Cost of unity still haunting Kohl: John Eisenhammer in Bonn explains why the German Chancellor faces an autumn of discontent

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WITHIN days of having approved its self-styled 'austerity budget' for 1992, Chancellor Helmut Kohl's government is under heavy fire once again from the industrial relations front.

The signs are pointing to an uncomfortable autumn as battle continues to rage over who is going to pay what towards the ballooning costs of unification.

Reliable reports are circulating about confidential government discussions on the possibility of raising petrol and oil taxes yet again this autumn as well as internal studies on the feasibility of levying a special unity duty on higher earners.

They are all designed to plug the widening holes in government spending and are all in flat contradiction to Mr Kohl's oft-repeated promise that taxes will not be raised again to pay for German unification.

Adding dramatically to the strained social climate are the government's proposals that its plan for a new insurance programme for long-term care of the sick and elderly should be financed partly by withholding sick pay for the first day of absence from work.

The proposal prompted spontaneous trade union demonstrations over the weekend.

The deputy head of the German trade union federation, Ursula Engelen-Kefer, called the government's proposal 'one of the worst- ever assaults on trade unions in Germany'. She announced preparations for massive social protest after the summer break.

The weekend denunciations by the influential leader of the ruling Christian Democrats' parliamentary party, Wolfgang Schauble, of Germany's 'over-luxurious social security system' and the necessity for a 'greater element of individual insurance' demonstrate the government's sense of urgency about grappling with the public expenditure issue.

Although the speculation about imminent tax and duty increases and the row over funding for care for the elderly appear unrelated, they are all elements of the huge problem dominating German political business at present - how to control and meet the costs of unification.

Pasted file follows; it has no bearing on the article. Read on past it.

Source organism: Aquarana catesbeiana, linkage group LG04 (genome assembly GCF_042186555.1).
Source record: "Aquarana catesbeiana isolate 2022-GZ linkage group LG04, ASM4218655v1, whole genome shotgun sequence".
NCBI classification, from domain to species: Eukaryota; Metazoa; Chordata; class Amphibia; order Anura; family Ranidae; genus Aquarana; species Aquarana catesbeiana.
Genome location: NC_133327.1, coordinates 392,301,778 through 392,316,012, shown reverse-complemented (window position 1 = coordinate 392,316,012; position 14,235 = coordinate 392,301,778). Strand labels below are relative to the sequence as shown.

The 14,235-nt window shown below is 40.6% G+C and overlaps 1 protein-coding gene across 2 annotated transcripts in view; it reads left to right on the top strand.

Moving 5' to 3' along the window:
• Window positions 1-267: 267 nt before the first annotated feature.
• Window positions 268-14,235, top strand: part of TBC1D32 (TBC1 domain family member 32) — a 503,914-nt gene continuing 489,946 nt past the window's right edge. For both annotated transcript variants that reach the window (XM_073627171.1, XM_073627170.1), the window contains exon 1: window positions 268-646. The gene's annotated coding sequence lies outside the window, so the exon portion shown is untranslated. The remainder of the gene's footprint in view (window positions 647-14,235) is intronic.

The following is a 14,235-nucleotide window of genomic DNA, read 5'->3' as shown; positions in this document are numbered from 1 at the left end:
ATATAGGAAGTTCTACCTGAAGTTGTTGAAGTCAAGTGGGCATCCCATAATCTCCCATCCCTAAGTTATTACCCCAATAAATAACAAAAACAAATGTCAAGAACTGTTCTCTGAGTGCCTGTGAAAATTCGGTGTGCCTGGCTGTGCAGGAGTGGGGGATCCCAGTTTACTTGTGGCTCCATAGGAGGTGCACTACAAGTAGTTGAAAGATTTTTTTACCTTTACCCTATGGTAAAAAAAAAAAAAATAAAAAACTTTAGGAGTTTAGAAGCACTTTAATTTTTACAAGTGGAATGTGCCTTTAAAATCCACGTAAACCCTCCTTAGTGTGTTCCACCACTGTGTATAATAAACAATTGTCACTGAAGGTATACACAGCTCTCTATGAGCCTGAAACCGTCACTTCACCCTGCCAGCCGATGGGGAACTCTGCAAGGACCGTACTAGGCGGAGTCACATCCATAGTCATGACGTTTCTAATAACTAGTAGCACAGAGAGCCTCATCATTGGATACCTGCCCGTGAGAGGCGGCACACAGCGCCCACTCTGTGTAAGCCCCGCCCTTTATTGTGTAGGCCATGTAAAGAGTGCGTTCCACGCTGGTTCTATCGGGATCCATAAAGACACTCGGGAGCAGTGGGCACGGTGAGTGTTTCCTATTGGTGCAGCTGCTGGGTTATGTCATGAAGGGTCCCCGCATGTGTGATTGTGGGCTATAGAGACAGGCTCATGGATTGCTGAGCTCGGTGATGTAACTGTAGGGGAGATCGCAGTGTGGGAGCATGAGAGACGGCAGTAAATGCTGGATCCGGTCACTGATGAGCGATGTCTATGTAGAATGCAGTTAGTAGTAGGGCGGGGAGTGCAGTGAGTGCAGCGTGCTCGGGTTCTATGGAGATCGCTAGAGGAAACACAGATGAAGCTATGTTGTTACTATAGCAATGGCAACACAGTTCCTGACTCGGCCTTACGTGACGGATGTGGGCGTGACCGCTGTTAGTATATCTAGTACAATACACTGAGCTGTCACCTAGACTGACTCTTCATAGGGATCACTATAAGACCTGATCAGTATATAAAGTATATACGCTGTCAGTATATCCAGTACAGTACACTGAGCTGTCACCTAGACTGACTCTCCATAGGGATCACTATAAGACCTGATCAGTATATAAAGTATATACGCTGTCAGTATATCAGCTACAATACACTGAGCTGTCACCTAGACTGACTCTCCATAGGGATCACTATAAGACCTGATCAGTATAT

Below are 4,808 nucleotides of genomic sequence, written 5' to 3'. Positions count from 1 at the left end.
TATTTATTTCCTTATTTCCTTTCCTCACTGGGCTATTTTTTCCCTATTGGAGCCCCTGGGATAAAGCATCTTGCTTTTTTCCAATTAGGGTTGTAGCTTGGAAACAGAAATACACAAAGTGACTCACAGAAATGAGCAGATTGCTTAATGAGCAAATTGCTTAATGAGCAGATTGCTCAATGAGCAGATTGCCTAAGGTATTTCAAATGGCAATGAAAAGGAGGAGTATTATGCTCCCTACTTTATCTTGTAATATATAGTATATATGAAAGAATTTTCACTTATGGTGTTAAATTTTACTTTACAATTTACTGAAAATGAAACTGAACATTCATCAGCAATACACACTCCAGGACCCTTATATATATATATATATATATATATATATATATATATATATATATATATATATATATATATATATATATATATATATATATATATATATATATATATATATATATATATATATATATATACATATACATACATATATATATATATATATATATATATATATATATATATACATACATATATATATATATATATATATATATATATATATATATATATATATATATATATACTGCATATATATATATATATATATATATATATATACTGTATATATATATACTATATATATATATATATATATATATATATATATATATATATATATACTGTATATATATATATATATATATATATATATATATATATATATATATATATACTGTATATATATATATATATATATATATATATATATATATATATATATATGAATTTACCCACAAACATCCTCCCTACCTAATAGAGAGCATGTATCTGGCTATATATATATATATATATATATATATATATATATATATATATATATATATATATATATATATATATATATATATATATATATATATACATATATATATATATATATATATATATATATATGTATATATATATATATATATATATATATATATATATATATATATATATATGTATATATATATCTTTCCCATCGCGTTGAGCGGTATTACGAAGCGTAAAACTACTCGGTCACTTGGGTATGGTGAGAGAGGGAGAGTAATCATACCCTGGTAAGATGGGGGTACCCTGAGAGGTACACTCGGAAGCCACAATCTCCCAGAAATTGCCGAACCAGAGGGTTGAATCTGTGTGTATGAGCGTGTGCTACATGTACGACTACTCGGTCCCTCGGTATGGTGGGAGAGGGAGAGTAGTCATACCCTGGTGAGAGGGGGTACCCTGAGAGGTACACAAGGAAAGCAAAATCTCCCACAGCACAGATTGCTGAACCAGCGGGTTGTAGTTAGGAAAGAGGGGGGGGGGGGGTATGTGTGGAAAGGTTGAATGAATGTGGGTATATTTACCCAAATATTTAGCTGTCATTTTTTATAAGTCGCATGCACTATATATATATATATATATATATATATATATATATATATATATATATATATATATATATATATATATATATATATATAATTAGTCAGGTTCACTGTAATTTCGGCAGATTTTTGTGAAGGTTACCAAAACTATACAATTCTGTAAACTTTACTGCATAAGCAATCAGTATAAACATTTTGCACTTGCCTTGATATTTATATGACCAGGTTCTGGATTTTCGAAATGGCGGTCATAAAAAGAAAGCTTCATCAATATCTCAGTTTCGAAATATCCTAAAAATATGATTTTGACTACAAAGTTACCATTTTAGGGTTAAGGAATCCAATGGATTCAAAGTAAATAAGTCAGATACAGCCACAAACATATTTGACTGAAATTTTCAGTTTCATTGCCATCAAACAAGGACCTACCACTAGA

Even though government spending is increasing at twice the rate forecast in 1991, it is still not keeping up with the demands imposed by unification. Net transfers to the east will amount to DM180bn ( pounds 62.2bn), excluding the railways, post and Treuhand privatisation agency.

If the government is to stick to its budget commitment of keeping public spending increases to 2.5 per cent, and of only agreeing new spending if compensatory savings have been agreed elsewhere, it is widely assumed that cuts will need to be much harsher than those even hinted at so far.

The controversy over the proposals for care for the elderly - one of the most passionately fought-over issues on the government agenda during the past 18 months - highlights the difficult choices being confronted.

Because of demographic changes Germany badly needs to introduce a new system for financing long-term care.

But, largely because of the budgetary difficulties posed by unification, the solution needs to be neutral in terms of public expenditure.

Hence the heated discussion over doing away with the first day's sick pay or an alternative proposal to scrap one public holiday.

The same issue that made the pay round so explosive just a few months ago - how much people in the west are willing to sacrifice for the east - is again testing the social consensus, albeit in a different form.

The same distate for any substantial sacrifice, which prompted such bitter confrontation in the pay round, has the potential to produce an unusually hot autumn for Chancellor Kohl.